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The Windermere Supergroup (WSG) is exposed extensively throughout western North America, extending from northwestern Mexico northward through the western United States, along the length of the Canadian cordillera (1), and into the Yukon-Alaska border region (15). The term Windermere Supergroup was coined by Walker (1926) for the mostly sedimentary rocks exposed in the Windermere Valley of southern British Columbia. Subsequent stratigraphic studies, however, have used a variety of terms to describe these rocks, including Miette Group in the western Rocky Mountains, Horsethief Creek Group for exposures in the Purcell Mountains, Kaza and Cariboo Groups in the Cariboo Mountains, and locally Mica Creek assemblage in high grade rocks of the Monashee Complex.

Stewart (1972) was the the first to suggest that the WSG consisted of two parts: A lower sequence comprising laterally discontinuous strata that accumulated synchronous with rifting, and an upper sequence characterized by laterally continuous units interpreted to have accumulated during postrift thermal relaxation. Subsequently, Ross (1991) suggested that the Windermere comprises the sedimentary and volcanic record following the break-up of the supercontinent Rodinia and the formation of the proto-Pacific Ocean >700 Ma. Present-day preservation and exposure of the WSG is the result of Mesozoic deformation during formation of the cordilleran orogenic belt.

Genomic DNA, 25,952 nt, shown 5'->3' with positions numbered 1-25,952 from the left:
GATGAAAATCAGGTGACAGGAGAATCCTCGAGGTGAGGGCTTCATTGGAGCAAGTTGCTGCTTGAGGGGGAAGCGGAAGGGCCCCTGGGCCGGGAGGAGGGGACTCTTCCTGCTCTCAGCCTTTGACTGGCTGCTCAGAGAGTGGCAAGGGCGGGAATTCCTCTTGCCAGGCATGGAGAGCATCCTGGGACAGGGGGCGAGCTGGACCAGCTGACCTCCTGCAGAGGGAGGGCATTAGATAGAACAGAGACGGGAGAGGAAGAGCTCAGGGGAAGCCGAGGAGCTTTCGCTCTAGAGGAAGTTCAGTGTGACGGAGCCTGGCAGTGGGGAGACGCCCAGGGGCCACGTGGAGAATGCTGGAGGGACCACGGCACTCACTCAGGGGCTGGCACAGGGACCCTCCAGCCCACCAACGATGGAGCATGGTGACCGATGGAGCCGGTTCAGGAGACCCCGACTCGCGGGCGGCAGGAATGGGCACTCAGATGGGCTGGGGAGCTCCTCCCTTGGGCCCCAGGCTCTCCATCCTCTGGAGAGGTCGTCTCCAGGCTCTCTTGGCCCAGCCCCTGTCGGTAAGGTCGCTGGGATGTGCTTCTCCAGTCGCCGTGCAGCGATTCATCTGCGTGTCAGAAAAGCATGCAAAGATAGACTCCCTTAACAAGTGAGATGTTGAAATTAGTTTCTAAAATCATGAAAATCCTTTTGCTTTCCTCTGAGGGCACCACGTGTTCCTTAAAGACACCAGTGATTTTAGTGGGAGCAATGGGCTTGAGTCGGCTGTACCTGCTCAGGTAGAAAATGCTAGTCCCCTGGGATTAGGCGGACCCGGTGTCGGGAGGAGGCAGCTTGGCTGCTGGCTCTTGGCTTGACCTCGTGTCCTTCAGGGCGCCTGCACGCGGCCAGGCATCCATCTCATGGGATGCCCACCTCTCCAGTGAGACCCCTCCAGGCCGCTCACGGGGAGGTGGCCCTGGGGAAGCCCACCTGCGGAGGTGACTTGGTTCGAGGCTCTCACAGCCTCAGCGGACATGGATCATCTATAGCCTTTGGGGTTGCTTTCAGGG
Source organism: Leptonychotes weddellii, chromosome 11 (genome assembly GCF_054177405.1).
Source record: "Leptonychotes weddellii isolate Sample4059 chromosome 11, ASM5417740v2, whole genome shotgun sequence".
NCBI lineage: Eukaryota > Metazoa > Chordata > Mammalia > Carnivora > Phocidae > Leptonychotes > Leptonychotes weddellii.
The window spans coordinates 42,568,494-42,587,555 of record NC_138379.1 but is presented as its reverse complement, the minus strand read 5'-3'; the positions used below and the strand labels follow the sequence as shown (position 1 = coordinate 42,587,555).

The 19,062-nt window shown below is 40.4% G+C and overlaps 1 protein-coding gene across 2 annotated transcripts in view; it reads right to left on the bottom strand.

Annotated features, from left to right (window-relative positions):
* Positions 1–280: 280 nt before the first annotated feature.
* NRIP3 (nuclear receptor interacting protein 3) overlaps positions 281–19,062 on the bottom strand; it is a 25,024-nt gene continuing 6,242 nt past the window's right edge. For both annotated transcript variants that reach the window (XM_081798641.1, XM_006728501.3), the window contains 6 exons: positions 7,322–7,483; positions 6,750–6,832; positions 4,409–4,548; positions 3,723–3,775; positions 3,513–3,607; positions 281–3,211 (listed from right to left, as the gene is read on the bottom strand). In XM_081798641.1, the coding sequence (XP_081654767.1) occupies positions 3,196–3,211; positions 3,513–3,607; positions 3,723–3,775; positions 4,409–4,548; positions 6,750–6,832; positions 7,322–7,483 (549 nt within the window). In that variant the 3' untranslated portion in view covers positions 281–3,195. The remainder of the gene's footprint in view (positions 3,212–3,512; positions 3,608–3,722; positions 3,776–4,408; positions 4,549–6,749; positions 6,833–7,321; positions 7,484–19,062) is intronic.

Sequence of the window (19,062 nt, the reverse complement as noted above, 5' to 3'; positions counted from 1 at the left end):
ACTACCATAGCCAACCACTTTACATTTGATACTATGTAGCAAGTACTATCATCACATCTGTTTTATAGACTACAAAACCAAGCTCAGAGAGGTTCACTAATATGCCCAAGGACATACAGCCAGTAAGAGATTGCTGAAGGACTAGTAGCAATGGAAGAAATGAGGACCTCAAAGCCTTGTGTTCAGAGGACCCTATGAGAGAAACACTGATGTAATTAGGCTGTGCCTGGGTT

In the southern Canadian cordillera, the WSG unconformably overlies Mesoproterozoic sedimentary rocks of the Belt-Purcell Supergroup (1.5–1.4 Ga; 5) or crystalline basement that ranges in age from 2.2–0.73 Ga (4).

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